Beazley has considered the potential General Data Protection Regulation (GDPR) implications of a recently reported data breach at Dixons Carphone, which involved 5.9 million payment cards and 1.2 million personal data records.
Dixons Carphone said there was no evidence that any of the cards had been used fraudulently following the breach, which attempted to compromise cards in one of the processing systems of Currys PC World and Dixons Travel stores.
Sources indicate that the breach began in July 2017, well before GDPR rules came into effect in May 2018, although Beazley noted that the incident was only reported after GDPR implementation, and suggested that the investigation may concern multiple incidents with different dates.
Raf Sanchez, Beazley’s International Data Breach Manager, said: “This breach is the first significant incident notified after the implementation of the new GDPR regime and it will be interesting to see how the UK’s privacy regulator, the Information Commissioner (ICO), reacts.
“The ICO has previously fined organisations that have demonstrated serious failings with respect to breaches in the past with Yahoo being fined £250,000 over a breach involving 500,000 UK customers and TalkTalk having been hit with a £400,000 fine after 150,000 customers’ details were accessed.”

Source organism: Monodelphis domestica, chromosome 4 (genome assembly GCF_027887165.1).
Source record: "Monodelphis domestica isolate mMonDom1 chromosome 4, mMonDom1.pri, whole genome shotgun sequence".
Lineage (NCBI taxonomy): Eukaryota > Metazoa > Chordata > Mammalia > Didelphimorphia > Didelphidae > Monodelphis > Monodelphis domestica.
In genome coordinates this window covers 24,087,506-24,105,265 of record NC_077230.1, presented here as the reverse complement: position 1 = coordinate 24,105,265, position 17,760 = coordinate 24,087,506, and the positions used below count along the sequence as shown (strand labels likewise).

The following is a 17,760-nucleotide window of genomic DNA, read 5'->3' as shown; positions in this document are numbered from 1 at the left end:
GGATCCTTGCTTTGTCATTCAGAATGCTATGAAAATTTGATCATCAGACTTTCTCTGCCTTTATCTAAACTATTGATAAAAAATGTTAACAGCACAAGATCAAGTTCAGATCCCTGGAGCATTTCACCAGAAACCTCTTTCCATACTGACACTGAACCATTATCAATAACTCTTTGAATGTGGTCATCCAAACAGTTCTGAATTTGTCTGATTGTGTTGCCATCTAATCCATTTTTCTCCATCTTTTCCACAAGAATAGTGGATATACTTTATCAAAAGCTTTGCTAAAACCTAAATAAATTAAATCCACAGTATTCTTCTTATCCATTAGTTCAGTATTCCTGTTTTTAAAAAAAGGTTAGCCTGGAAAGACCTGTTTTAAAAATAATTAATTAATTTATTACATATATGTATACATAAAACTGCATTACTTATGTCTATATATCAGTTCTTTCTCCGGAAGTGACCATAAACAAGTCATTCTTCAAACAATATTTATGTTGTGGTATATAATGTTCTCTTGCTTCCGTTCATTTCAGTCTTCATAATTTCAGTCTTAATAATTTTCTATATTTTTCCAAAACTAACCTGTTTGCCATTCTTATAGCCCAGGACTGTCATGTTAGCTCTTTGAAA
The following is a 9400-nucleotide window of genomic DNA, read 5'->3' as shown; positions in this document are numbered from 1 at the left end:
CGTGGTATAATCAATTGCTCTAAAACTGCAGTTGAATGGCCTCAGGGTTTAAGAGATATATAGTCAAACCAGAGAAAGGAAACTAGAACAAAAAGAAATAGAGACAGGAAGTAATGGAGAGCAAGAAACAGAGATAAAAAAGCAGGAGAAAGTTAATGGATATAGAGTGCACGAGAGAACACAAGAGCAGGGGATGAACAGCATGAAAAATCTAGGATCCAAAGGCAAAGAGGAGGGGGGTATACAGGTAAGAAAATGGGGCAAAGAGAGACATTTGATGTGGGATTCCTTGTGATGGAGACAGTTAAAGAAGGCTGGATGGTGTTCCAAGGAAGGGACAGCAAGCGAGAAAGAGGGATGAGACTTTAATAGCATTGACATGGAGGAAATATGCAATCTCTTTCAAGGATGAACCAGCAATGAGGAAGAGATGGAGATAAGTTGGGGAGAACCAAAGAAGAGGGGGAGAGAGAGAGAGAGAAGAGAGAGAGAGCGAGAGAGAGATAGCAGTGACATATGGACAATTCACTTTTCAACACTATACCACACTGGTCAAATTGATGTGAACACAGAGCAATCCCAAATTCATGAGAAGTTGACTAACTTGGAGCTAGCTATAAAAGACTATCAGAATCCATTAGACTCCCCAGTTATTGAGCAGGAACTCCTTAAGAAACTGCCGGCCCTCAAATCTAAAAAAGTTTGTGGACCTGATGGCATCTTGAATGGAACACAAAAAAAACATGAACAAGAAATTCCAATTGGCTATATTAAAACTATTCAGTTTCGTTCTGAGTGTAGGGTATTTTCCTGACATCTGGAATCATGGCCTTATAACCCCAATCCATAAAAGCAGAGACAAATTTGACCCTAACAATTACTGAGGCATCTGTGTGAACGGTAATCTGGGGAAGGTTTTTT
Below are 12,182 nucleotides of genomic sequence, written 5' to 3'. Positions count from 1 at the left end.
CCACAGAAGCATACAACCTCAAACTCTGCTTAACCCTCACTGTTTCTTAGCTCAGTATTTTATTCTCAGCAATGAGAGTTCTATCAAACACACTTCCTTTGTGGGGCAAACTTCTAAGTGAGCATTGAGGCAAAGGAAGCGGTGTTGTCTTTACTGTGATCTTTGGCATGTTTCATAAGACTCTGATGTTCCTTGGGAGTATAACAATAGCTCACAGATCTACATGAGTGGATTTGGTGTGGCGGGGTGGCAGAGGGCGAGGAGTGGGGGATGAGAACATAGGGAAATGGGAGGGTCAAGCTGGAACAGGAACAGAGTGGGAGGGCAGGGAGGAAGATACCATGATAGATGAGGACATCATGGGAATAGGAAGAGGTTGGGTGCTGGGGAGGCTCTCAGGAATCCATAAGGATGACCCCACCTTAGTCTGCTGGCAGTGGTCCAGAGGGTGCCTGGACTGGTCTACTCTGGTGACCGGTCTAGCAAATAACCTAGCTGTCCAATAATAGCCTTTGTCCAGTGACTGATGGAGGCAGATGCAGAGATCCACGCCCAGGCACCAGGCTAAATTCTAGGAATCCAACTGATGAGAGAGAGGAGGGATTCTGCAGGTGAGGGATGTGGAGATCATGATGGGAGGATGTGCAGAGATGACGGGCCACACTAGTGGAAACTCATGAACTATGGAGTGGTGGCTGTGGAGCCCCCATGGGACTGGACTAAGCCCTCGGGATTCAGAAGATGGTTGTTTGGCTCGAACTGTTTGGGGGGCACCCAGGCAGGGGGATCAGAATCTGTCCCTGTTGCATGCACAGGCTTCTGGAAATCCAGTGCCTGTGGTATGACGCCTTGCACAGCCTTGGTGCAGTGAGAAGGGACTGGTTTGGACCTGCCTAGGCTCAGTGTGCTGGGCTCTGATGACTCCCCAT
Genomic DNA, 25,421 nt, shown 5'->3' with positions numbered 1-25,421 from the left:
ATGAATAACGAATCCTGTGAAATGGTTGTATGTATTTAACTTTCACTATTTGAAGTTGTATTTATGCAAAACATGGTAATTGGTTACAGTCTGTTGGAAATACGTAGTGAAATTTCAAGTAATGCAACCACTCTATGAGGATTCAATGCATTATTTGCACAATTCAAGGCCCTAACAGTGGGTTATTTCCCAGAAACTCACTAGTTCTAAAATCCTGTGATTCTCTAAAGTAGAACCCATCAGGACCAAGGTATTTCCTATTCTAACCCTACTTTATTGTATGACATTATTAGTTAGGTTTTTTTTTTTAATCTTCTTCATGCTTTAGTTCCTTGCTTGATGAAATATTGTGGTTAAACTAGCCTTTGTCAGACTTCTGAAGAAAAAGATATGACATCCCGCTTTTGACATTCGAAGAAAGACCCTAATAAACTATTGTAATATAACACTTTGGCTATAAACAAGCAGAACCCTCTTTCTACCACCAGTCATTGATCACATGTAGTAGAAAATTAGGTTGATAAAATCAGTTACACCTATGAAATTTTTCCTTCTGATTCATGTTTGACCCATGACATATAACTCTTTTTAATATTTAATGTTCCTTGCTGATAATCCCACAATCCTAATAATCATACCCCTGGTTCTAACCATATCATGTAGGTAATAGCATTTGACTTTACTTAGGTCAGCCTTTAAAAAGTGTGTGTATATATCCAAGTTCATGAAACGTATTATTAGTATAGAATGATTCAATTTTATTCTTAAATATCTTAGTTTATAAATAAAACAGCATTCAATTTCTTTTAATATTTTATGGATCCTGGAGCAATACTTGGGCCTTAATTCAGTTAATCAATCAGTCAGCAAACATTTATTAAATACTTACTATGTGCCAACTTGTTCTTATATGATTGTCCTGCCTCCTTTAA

Dixons Carphone claimed that the majority of cards targeted by the hacking attempt were protected by chip and pin verification, although as a precaution it notified the relevant card companies for approximately 105,000 non-EU issued payment cards that were potentially compromised.
The company also stated that it had “engaged leading cyber security experts and added extra security measures to our systems” and informed the relevant authorities, including the Information Commissioner’s Office (ICO), the Financial Conduct Authority (FCA), and the police.
Sanchez continued: “Less than a third of businesses have a formal policy on how they will address cyber security risks and many are unprepared for the complexities of the new mandatory breach reporting regime under GDPR.
“This breach and the speed with which management have moved to contain it and to communicate their efforts not just to regulators but also to the public shows just how important it is to be prepared. It is almost impossible to prevent breaches but if organisations want to survive these events they have to have a strategy to react and manage these incidents.”
Alex Baldock, Chief Executive Officer (CEO) at Dixons Carphone, also commented on the incident: “We are extremely disappointed and sorry for any upset this may cause. The protection of our data has to be at the heart of our business, and we’ve fallen short here. We’ve taken action to close off this unauthorised access and though we have currently no evidence of fraud as a result of these incidents, we are taking this extremely seriously.
“We are determined to put this right and are taking steps to do so; we promptly launched an investigation, engaged leading cyber security experts, added extra security measures to our systems and will be communicating directly with those affected. Cyber crime is a continual battle for business today and we are determined to tackle this fast-changing challenge.”